Presentation on theme: "Transport EU Maritime Security Policy and legislation Christian DUPONT Deputy Head of Unit for Maritime & Land Transport Security DG Mobility and Transport."— Presentation transcript:
Transport EU Maritime Security Policy and legislation Christian DUPONT Deputy Head of Unit for Maritime & Land Transport Security DG Mobility and Transport European Commission Trafi seminar, Helsinki, 16 & 17 September 2014
Transport Key figures EU MARSEC LEGISLATION APPLIES TO : 23 coastal States & 26 Flag States 7574 flagged vessels (to which Regulation 725/2004 applies) 4300 maritime companies 1082 ports > 3800 port facilities 80 RSO appointed by the MS
Transport What is maritime security ? Preventing/reacting vs threats – only for/against the users of the seas? What kind of threats? Traditional threats to maritime security : mainly diplomatic/military nature (i.e. territorial disputes) Non-traditional threats : terrorism, piracy, organised crime, illegal fishing, etc… The non-definition of the IMO
Transport Definition of maritime security for EU maritime transport Regulation (EC) n° 725/2004 on enhancing ship & port facility security reads : ”Maritime security means the combination of preventing measures intended to protect shipping and port facilities against threats of intentional unlawful acts.”
Transport EU maritime transport security-related legislation 1. Regulation (EC) n° 725/2004: maritime & port facility security 2. Port Security Directive EC n° 65/ Commission Regulation 324/2008: inspections 4. Regulation (EC) 450/2008: Modernised Customs Code
Transport EU Maritime Security legislation (1) Regulation (EC) n° 725/2004 of 31 March 2004 Based on SOLAS chapter XI/2 and the ISPS Code, in force since 19/05/2004 scope is limited to ships, companies and port facilities International maritime traffic covered since 01/07/2004 « Class A » national maritime traffic since 01/07/2005 Other national maritime traffic from 01/07/2007, dependent upon the result of a compulsory security risk analysis to be conducted by each Member State Made mandatory some provisions of ISPS part B Creation of Community inspection regime, essential to ensure consistency Creation of an EU Maritime Security Committee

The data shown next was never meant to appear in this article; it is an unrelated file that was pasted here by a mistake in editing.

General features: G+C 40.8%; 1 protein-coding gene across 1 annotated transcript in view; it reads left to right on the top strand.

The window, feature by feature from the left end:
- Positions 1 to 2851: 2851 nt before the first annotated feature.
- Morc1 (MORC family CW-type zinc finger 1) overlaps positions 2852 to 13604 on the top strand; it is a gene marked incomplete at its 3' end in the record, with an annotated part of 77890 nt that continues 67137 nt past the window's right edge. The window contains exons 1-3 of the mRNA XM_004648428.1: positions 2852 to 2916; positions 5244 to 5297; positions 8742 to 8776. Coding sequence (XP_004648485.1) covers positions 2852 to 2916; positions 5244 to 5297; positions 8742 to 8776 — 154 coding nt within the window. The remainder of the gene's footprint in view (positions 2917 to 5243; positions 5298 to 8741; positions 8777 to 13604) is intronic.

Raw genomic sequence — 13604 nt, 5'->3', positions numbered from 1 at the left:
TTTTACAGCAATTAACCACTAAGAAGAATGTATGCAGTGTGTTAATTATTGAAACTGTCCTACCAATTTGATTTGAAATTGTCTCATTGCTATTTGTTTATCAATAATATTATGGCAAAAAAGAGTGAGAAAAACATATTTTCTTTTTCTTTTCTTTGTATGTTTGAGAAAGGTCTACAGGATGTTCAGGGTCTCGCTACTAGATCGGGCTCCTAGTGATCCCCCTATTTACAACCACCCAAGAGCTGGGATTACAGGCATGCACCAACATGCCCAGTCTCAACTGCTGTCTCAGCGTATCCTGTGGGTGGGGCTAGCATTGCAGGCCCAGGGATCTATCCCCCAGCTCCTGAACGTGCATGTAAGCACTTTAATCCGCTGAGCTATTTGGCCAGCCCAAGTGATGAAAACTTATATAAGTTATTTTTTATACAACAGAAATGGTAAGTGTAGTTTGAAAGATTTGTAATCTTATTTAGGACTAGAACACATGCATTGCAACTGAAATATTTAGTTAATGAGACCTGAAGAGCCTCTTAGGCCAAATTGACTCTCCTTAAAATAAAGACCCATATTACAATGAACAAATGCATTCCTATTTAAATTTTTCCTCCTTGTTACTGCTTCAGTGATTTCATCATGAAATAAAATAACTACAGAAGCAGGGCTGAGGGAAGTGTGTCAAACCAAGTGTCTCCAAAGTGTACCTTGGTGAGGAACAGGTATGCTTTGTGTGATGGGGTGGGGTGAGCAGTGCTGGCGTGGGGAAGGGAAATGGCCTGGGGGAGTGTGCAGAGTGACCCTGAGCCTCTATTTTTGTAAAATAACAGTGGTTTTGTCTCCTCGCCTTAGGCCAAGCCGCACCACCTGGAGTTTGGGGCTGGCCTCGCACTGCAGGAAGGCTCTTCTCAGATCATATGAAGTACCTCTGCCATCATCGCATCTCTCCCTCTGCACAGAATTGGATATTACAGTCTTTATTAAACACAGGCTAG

Transport EU Maritime Security legislation (2) Directive 2005/65/EC of 26 October 2005 on enhancing port security Based on the IMO/ILO code of practices for Port Security Threat not limited to the ship-port interface but also includes ports as a whole; Applies to any port with port facilities within scope of Regulation 725/2004; Complements ship and port facility security and expands into all security relevant port areas; Boundaries of the port to be defined on a case by case basis by the Member States
Transport EU Maritime Security legislation (3) Directive 2005/65/EC on enhancing port security contd. Uses the same tools as Regulation 725/2004 (security assessment, security plan, three Security Levels, approval by Member States, plus appointment of a Port Security Authority); Minimum requirements for PSA, PSP, training and RSOs (detailed in the Annexes); Port security officer to be appointed; A port security committee may provide practical advice on security matters; Particular attention to be given to Ro-Ro vessels carrying passengers and vehicles.
Transport Implementation Inspections to ensure implementation In general, Regulation 725 /2004 well implemented by Member States Differences in national administrative practices Different administrations for ships and ports Federal and decentralized structures Implementation of Directive 2005/65/EC more challenging
Transport Over 750 EU Commission inspections since 2005 LEGEND C- Companies RSO- Recognized Security Organizations DIR- ports NA- National Administrations PF- Port Facilities
Transport Self protection (BMP) Do not underestimate the threat Commission Recommendation (2010/159/EU) of 11 March 2010 “on BMPs" Improving the legal framework (PCASPs) Do not only focus on the situation off the coast of Somalia Legal competences Piracy: main issues at stake today
Transport Commission Recommendation (2010/159/EU) of 11 March 2010 “on BMPs" be consistent with commitments taken at IMO level; Flag States have a crucial role to play; “God helps those who help themselves”. Africa Oil & Gas Security Summit 2014
Transport BMP 4 The 3 fundamental requirements. Register at MSCHOA;. Report to UKMTO;. Implement Ship Protection Measures.
Transport BMP 4 Avoid being a victim of piracy. Do not be ALONE;. Do not be DETECTED;. Do not be SURPRISED;. Do not be VULNERABLE;. Do not be BOARDED;. Do not be CONTROLLED
Transport To conclude….. Much progress in ten years – but still plenty of scope to do more Port Security measures require a high level of vigilance from Member States authorities. Commission's MARSEC Inspection programme will continue with due vigilance.
Transport Any questions?
Transport Christian Dupont Deputy Head of Unit Maritime Security European Commission DG MOVE A4 Thank you for your attention!